“What’s that mark on the hill over there?” I pointed at the scar that ran along the mountain.
“That’s a fault line.”
Seeing a fault line, the same type of geological rift that lifted the Rockies and the Himalayas far above the earth’s surface was unnerving, for sure, but there wasn’t much I could do about it, so I shrugged and started glassing the hillside once more.
The mountains of the Central Coast are often referred to as “rolling” hills, but that characterization was not devised by anyone who has had to climb them in search of pigs. After a few hours of following Jim up and down those slopes on a quest to ﬁnd our prey we were looking for, I ceased to refer to them as anything but mountains. Fortunately, the peaks provided a perfect vantage point from which to scout the next draw (and then the next) for pig activity.
It was early April, and the weather was perfect. The all-day sunshine warmed the hills, and as evening approached the cool thermal winds started rushing over the face of the mountain, bringing relief from the afternoon heat. It felt far more like mule deer or elk hunting than pig hunting, the three of us sitting back against the hillside watching the valley below and the opposite slope for any sign of hogs. Brad managed to catch up with his hog in just this fashion, positioning himself on a steep ridge when a sounder crossed the face of the opposite slope on their way to lower ground and hidden pools of water in the oak forests below. Brad’s chosen pig, a buttermilk-colored sow, stepped clear of the trees at 180 yards and a single shot from his Vanguard .308 did the job.
My pig hunt occurred in lower country, along a winding creek bed lined with oaks. There were still plenty of vantage points from which to glass pigs, but it didn’t require quite the climb that Brad’s hunt demanded. With Jim in the lead we crested a rounded hilltop and sat three abreast on the grassy rise glassing the shadowed agriculture ﬁelds below. Between our vantage point and the creek was a narrow ﬁeld, and as the sun sank down below the tops of the hills the pigs started appearing out in the open country at the edge of the forest. A brace of sows came ﬁrst, a red and black with so many fast-moving shoats underfoot that it was impossible to get an accurate count. More pigs came, more sows with young as well as dry sows that hadn’t been bred. There was a boar among them, a young male with short teeth and a sleek black coat. Jimmy dismissed him. We were looking for something larger.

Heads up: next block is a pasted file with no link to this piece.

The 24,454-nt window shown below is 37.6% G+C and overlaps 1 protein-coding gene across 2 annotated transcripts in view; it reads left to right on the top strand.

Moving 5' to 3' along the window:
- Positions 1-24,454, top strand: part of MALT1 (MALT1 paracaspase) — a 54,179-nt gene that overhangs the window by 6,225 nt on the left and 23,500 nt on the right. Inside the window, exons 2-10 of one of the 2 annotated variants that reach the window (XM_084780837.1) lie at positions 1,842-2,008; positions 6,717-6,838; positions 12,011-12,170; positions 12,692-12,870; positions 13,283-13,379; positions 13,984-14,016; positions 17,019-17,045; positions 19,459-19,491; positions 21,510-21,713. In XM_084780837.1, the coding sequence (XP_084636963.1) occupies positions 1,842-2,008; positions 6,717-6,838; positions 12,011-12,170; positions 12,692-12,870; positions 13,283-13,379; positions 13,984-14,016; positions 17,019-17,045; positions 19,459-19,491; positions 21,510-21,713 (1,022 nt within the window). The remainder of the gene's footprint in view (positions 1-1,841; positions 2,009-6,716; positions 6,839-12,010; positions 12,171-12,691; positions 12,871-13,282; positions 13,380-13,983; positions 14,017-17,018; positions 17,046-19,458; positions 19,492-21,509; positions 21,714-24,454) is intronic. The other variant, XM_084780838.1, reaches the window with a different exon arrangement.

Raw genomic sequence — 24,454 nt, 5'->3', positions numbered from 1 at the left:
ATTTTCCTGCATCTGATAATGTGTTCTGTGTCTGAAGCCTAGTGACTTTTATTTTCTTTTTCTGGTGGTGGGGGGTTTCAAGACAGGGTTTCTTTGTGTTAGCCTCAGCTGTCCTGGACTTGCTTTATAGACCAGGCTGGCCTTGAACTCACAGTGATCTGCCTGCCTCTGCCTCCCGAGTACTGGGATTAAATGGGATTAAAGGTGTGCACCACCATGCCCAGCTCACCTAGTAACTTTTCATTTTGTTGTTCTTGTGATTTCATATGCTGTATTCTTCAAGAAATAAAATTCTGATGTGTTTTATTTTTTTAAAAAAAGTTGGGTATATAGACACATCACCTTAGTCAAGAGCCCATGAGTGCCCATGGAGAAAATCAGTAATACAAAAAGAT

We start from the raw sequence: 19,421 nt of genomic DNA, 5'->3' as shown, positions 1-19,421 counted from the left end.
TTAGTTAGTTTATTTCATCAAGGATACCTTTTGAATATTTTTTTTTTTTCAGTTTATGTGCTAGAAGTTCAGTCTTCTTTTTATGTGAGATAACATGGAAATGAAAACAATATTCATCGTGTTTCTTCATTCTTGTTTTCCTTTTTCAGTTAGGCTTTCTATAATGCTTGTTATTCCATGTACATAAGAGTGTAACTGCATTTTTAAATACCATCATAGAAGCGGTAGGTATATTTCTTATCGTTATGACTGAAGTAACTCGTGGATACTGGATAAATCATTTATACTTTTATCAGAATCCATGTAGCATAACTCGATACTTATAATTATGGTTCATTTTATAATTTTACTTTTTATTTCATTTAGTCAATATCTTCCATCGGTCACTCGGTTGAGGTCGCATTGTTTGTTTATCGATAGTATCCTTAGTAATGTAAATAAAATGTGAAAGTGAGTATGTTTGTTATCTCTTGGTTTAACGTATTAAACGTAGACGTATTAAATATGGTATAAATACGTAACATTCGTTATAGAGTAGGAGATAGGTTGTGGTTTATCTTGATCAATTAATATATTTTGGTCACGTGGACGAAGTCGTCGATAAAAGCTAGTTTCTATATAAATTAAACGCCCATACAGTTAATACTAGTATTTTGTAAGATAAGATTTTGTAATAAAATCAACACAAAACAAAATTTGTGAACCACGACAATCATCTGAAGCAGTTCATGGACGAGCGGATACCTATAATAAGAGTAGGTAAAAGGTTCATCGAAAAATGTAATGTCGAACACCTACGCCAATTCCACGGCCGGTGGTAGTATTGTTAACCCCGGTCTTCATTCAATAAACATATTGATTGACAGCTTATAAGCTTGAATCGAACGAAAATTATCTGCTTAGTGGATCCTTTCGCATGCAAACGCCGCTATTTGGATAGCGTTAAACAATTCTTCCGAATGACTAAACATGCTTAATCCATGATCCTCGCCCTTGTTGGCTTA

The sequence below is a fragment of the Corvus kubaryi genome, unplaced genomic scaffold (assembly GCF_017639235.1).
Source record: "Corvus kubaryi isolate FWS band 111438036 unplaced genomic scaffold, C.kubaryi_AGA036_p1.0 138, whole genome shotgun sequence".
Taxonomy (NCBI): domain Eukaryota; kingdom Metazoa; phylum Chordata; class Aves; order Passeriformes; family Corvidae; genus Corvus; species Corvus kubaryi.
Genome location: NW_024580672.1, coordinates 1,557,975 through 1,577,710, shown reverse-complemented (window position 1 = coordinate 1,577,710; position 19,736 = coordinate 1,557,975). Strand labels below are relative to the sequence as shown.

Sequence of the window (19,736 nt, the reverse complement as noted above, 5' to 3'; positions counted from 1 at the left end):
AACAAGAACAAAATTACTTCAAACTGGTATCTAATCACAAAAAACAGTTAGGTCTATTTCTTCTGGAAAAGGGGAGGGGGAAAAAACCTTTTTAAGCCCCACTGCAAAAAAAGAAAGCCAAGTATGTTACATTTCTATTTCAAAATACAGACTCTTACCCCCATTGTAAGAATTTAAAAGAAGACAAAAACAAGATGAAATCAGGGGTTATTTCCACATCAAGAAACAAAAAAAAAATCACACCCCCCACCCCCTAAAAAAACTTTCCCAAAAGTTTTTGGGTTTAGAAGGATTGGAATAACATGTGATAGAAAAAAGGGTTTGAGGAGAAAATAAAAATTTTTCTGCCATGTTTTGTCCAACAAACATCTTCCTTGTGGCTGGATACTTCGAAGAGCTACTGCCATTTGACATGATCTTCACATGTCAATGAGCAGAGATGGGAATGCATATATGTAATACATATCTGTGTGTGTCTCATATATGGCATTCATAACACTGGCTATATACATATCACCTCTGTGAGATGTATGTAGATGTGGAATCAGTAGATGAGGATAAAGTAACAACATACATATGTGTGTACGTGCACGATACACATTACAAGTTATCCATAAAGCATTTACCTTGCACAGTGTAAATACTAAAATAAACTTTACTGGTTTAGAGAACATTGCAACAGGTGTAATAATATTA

As the sun set and the air cooled, a form appeared in the trees. It was lighter in color than the other pigs but considerably larger and heavier. The big boar slipped out of the trees at the tail of the sounder, easily identiﬁable because of his impressive size and a large black patch of skin on his hind leg. Jim looked him over in the glasses, but the long snout and tail, impressive bulk and visible tusks left little question that this was a shootable pig.
Jim ranged the boar at 200 yards, a long shot for the area but still manageable with the .375 H&H Magnum. The problem was that the ridge, with its uneven ground surface, didn’t offer us a very good shooting position. We could make it work, but I wanted to be sure that I had a solid rest.
Before I could get in position the lead sows turned 90 degrees along the creek and one by one they disappeared into the oaks and down into the drainage below, vanishing from sight one by one. The boar followed, appearing as a shadow passing through the wide oak trees before ﬁnally slipping over the hillside and out of sight.
“Just wait,” Jim said as he watched the pigs through the grey trunks of the pines and oaks. “I think they’ll come back up.” He lowered the glasses and looked up and down the creek. “They have to come back out eventually.”